Small- and wide-angle X-ray scattering (SAXS and WAXS)

This technique is used to reveal order / disorder at large, micro or nano scale in non-crystallized materials: i.e. polymers, proteins in solutions, oil, colloids, and plastic.

A typical experimental set-up requires a highly collimated X-ray source and a detector with photon counting sensitivity as the intrinsic process behind small angle x-ray scattering is very inefficient. Ideally both small angle and wide angle detectors are combined in order to characterize simultaneously short and longer ranges of scattering vectors.
For instance, WAXS will be used to determinate the degree of crystallinity of polymer samples. SAXS is capable of delivering structural information of macromolecules between 5 and 25 nm with averaged particle sizes, shapes, distribution, and surface-to-volume ratio, of repeat distances in partially ordered systems of up to 150 nm. USAXS (ultra-small angle X-ray scattering) can resolve even larger dimensions.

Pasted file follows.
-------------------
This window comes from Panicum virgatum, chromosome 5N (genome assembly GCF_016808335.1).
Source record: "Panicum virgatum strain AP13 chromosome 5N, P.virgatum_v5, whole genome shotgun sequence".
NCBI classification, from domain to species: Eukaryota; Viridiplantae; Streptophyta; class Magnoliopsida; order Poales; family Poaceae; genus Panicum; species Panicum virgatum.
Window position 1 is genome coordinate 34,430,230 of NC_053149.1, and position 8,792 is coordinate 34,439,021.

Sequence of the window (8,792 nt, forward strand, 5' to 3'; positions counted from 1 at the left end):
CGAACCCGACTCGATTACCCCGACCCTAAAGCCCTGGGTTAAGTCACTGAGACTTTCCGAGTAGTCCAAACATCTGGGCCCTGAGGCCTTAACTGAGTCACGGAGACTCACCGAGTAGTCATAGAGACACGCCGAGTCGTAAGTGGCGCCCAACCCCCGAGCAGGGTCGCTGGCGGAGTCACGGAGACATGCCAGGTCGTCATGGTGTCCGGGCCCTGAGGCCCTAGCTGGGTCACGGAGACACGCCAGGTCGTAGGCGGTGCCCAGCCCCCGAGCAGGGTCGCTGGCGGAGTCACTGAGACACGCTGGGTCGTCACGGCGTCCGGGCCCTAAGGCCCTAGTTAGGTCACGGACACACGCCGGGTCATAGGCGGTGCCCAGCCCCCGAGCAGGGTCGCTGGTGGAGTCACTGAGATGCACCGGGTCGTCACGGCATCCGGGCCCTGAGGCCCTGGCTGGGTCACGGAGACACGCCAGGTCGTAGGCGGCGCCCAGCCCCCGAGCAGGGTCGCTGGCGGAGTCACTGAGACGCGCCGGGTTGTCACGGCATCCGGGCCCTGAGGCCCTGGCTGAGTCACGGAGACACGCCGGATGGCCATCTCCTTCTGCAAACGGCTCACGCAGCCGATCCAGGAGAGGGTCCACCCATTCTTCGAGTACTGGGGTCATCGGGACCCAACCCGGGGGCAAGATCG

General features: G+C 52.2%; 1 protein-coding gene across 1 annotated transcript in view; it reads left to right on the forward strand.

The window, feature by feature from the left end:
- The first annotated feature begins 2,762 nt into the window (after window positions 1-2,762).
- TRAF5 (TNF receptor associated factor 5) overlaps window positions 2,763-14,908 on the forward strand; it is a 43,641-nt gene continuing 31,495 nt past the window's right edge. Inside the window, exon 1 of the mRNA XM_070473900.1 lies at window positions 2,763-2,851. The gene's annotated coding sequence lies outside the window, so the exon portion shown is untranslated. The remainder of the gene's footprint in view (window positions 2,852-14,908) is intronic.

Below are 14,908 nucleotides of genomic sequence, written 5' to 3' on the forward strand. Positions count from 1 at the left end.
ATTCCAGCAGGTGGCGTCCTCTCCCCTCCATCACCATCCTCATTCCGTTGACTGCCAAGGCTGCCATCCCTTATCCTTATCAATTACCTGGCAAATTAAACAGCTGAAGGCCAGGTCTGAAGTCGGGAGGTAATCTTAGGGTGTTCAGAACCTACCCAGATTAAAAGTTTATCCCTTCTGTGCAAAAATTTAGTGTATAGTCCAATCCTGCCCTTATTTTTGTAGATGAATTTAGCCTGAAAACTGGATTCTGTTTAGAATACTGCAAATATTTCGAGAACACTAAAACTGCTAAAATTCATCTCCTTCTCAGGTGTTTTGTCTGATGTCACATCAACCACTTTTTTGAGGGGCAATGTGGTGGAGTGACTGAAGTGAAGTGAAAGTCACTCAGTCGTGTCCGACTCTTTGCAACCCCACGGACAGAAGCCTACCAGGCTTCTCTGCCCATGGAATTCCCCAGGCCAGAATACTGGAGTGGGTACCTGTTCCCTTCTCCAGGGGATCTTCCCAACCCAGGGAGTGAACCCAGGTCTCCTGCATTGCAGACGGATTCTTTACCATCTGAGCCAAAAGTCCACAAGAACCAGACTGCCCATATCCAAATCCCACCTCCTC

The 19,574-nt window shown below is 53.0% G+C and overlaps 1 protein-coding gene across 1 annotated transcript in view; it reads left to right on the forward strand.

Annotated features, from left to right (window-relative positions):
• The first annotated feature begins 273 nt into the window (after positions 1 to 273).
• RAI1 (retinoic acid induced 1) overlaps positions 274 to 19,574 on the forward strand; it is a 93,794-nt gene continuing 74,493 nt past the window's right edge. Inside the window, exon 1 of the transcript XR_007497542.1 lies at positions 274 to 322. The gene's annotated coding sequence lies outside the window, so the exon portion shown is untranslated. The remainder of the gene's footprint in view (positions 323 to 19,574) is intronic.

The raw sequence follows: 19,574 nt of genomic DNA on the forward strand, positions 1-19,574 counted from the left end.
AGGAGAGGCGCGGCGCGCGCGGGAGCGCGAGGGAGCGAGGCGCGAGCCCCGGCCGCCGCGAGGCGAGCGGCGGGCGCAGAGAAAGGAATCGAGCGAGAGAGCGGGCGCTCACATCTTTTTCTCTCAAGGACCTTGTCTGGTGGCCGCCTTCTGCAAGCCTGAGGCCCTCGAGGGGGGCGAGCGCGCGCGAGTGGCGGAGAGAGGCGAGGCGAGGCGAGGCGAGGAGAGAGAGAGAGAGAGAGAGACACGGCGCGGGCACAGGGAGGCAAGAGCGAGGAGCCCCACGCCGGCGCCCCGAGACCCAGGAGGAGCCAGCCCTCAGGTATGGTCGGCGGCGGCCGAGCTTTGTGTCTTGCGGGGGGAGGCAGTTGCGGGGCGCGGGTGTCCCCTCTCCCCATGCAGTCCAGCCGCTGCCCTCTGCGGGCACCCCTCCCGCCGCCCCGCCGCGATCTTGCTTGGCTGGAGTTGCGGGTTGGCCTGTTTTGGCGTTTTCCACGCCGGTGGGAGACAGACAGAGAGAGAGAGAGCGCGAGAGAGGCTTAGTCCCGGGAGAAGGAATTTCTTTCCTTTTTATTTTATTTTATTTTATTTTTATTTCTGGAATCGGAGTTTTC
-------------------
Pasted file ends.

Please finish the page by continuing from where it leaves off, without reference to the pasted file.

SAXS WAXS patterns consist of low intensity patterns acquired over minutes of integration requiring very low background noise and good signal discrimination. Coexistence of bright and very bright signals on the same image could require dynamic range up to 106:1 using multiple exposures.

Large area detectors up to 165mm diagonal and 16 megapixel resolution are used in synchrotrons whereas smaller input size detectors: typically 90mm and 16 megapixel resolution are used with laboratory sources.

X-ray sCMOS 64 MP Detector